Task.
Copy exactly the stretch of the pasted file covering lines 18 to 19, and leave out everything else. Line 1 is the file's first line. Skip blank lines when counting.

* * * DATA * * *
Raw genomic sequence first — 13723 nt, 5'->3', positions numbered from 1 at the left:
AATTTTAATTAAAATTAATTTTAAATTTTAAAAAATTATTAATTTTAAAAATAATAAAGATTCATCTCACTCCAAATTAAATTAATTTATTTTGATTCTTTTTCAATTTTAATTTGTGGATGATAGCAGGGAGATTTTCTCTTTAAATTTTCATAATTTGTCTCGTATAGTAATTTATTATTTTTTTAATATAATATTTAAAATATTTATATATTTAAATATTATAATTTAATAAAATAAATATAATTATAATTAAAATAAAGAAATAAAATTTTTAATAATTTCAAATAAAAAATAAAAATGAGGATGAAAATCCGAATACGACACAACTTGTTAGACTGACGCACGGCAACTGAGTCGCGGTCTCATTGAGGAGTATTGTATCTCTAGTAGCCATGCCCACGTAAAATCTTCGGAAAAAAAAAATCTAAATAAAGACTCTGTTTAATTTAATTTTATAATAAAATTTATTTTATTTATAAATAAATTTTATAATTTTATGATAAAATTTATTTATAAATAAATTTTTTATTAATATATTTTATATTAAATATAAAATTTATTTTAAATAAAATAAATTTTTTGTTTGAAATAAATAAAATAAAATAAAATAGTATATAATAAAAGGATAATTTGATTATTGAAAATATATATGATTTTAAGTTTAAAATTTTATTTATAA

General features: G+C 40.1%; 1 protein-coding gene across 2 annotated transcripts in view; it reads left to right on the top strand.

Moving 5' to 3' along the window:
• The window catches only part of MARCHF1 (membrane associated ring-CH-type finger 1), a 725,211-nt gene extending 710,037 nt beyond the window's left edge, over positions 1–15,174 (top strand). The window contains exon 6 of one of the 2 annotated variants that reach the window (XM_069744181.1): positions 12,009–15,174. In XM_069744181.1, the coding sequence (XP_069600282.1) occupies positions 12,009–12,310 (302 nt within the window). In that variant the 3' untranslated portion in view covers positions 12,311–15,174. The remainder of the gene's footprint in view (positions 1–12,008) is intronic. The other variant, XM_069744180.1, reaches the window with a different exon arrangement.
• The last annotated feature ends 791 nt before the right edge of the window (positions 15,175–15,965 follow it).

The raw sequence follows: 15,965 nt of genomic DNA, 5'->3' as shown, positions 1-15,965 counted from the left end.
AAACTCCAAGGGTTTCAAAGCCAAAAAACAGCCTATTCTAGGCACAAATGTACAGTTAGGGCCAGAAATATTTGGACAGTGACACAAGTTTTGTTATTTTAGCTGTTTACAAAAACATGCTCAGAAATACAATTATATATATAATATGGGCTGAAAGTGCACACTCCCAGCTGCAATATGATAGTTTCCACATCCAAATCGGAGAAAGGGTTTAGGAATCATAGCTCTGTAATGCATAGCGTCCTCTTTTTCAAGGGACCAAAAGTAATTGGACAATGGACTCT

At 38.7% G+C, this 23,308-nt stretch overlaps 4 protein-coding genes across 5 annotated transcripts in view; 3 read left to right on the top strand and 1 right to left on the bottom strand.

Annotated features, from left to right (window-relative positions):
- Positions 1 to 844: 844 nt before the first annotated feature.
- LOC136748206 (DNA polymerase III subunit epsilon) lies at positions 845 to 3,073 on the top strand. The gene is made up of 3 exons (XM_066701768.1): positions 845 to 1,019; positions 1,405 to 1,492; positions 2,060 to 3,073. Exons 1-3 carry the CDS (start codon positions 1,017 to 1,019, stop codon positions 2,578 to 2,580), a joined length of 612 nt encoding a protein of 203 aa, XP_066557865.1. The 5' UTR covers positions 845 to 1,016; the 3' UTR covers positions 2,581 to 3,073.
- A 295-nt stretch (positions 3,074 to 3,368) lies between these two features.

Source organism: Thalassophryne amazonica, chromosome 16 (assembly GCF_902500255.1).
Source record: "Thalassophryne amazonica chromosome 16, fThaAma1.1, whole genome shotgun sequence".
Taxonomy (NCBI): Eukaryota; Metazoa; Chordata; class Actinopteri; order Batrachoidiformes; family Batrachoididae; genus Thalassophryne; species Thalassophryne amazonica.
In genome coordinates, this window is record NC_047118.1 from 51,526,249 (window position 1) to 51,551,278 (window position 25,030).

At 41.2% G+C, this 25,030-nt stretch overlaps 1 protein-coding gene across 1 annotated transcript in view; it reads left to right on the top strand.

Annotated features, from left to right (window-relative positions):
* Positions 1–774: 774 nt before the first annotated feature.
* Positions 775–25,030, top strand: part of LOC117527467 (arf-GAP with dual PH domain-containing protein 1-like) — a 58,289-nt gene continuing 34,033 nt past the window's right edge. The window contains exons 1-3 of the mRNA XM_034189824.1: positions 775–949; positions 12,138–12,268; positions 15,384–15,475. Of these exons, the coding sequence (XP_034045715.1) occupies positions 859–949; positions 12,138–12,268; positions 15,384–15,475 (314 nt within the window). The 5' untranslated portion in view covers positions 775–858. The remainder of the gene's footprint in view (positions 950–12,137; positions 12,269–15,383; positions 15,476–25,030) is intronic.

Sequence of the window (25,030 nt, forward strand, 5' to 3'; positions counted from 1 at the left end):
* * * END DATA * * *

At 41.2% G+C, this 25,030-nt stretch overlaps 1 protein-coding gene across 1 annotated transcript in view; it reads left to right on the top strand.

Annotated features, from left to right (window-relative positions):